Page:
Italian Film Attendance Down 31% in January

J. Edgar - Movie Still: Leonardo DiCaprio in car - H - 2011
Warner Bros

Domestic comedies dominate ticket sales, but results are weak compared to a year ago.

ROME – On the heels of a slightly down year for cinema attendance in Italy in 2011, 2012 got off to a poor start, with total ticket sales of 13.1 million coming in nearly a third lower than the same month a year ago.

All told, the ticket sales were 31 percent lower than in January 2011, when 18.9 million tickets were sold. This year’s sales were worth €85.6 million ($111.3 million), around 28 percent lower than a year ago.

At last part of the drastic difference between the two Januaries is because of the stunning success of Che Bella Giornata (What a Beautiful Day), which premiered in January en route to becoming the highest grossing domestic film ever in Italy. But the year has seen its own big hit, with Benvenuti al Nord (Welcome to the North), taking in €21.5 million ($27.8 million) on sales of 3.3 million ticket, both a little more than half of Che Bella Giornata’s take a year ago.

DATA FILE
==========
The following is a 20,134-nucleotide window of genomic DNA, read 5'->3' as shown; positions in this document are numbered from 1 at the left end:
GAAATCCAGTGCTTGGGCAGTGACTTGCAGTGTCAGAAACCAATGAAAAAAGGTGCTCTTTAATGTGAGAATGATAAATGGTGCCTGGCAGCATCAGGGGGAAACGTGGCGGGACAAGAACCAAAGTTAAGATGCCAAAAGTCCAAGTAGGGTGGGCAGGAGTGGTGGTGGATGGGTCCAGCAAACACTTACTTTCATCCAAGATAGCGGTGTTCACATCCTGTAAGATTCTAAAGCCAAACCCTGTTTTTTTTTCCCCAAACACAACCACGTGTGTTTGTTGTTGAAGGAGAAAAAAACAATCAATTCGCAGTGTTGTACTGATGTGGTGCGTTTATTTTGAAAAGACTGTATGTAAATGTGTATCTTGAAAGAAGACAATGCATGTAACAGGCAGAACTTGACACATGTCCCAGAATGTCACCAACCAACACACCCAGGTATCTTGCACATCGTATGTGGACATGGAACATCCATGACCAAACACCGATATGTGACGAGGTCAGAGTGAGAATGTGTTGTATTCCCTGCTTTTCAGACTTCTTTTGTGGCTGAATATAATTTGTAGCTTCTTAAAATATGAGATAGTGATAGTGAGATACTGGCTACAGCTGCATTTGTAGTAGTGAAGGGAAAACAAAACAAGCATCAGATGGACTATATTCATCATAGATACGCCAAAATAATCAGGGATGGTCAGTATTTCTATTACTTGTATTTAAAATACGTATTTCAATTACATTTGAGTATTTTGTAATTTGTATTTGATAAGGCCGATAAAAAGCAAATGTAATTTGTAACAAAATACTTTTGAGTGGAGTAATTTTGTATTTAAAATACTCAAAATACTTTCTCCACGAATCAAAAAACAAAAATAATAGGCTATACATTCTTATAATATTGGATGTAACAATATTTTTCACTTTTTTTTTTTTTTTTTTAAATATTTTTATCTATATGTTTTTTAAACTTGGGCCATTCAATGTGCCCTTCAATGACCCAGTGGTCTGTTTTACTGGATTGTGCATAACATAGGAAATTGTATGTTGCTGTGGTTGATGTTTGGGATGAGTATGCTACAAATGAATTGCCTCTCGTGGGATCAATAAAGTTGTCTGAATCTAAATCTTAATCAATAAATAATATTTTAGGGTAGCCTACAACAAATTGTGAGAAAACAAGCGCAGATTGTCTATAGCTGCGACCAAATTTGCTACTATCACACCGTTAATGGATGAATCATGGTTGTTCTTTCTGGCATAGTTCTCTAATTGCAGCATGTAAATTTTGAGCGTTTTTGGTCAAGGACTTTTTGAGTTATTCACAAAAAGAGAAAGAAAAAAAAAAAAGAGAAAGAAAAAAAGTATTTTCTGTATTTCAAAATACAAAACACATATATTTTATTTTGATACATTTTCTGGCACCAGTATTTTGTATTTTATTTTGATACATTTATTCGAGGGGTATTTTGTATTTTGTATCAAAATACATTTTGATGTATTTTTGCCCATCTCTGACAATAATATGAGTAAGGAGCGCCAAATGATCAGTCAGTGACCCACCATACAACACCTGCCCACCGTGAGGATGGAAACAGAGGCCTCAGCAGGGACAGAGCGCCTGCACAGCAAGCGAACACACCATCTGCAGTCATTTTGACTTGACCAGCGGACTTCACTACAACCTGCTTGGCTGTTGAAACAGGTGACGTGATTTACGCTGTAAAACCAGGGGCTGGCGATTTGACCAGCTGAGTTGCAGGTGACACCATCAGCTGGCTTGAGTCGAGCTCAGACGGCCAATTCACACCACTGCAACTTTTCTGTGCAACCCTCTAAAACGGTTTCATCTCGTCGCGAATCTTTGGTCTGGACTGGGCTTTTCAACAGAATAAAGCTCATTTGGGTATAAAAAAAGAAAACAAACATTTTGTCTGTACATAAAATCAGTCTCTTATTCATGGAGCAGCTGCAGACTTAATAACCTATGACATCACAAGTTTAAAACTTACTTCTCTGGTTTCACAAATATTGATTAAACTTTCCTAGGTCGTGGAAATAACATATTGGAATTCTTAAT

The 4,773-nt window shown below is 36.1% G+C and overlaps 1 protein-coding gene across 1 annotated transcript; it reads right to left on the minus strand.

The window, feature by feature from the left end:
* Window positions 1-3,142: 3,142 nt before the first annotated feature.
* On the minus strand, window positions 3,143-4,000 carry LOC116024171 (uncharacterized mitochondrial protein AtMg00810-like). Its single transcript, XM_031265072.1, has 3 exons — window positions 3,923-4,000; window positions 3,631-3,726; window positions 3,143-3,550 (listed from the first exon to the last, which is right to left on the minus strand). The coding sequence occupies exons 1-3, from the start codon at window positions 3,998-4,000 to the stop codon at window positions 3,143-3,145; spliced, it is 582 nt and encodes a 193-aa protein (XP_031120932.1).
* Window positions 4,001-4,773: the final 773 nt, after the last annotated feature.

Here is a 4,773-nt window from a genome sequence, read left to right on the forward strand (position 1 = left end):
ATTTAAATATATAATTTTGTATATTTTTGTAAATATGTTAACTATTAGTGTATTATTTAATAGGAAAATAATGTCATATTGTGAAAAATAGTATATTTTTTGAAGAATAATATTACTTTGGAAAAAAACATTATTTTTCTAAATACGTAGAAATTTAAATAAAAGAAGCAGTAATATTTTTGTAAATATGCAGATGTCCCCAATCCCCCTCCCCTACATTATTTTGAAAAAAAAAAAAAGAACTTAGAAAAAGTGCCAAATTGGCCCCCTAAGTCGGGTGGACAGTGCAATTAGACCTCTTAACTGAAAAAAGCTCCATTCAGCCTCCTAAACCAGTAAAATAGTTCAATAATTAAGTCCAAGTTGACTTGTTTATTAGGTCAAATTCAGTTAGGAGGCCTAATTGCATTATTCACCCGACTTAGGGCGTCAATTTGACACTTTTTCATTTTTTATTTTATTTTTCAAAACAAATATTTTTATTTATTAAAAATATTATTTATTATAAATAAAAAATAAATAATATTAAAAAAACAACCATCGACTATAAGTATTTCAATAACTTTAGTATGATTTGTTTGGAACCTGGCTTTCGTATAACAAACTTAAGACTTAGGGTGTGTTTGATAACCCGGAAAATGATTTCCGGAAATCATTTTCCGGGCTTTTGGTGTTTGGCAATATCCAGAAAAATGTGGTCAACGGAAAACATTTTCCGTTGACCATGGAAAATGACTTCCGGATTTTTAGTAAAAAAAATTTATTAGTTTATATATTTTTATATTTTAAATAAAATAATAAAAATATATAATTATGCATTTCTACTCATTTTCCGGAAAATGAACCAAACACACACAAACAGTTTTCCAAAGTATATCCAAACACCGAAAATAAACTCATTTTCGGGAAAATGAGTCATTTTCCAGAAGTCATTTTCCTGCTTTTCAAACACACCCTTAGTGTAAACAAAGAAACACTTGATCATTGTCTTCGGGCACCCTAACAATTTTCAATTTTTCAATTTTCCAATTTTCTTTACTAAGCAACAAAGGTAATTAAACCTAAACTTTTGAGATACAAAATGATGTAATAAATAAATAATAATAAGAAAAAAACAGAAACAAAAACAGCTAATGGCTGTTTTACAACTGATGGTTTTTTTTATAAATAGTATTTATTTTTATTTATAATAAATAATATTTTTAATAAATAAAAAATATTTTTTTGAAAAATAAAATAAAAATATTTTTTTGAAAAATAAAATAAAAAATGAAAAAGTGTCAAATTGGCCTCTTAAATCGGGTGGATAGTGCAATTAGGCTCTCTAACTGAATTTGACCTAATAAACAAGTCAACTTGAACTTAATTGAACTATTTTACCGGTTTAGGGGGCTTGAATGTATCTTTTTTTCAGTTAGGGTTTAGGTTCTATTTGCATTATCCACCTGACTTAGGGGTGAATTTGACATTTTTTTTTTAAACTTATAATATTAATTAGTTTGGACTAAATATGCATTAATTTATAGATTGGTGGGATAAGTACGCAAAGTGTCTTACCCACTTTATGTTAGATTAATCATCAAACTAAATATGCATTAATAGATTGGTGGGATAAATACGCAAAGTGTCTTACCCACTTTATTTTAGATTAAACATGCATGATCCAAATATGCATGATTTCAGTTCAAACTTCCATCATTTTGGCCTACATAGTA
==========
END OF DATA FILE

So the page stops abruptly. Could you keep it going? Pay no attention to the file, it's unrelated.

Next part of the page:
January this year also trailed sales in the same month two years ago, when 16.8 million tickets were sold, but was better than the same month in 2009 (12.8 million tickets) and 2008 (12.9 million tickets).

The box office in January was dominated by two Italian comedies: Benvenuti al Nord and Immaturi il viaggio (Immature, The Journey), which sold 11.5 million tickets. Both films are distributed by Medusa, which is owned by former Prime Minister Silvio Berlusconi. Clint Eastwood-directed J. Edgar, distributed by Warner Bros., was a distant third for the month, with 5.6 million tickets sold.

Behind the top two comedies, Italian films just missed taking a majority of the market in January, with a 49 percent market share. Italy’s share of the total both office was 37.5 percent over all of last year, and 31.8 percent over all of 2010.

January is usually a strong cinema month in Italy, in contrast with December, which is traditionally the weakest non-summer month of the year.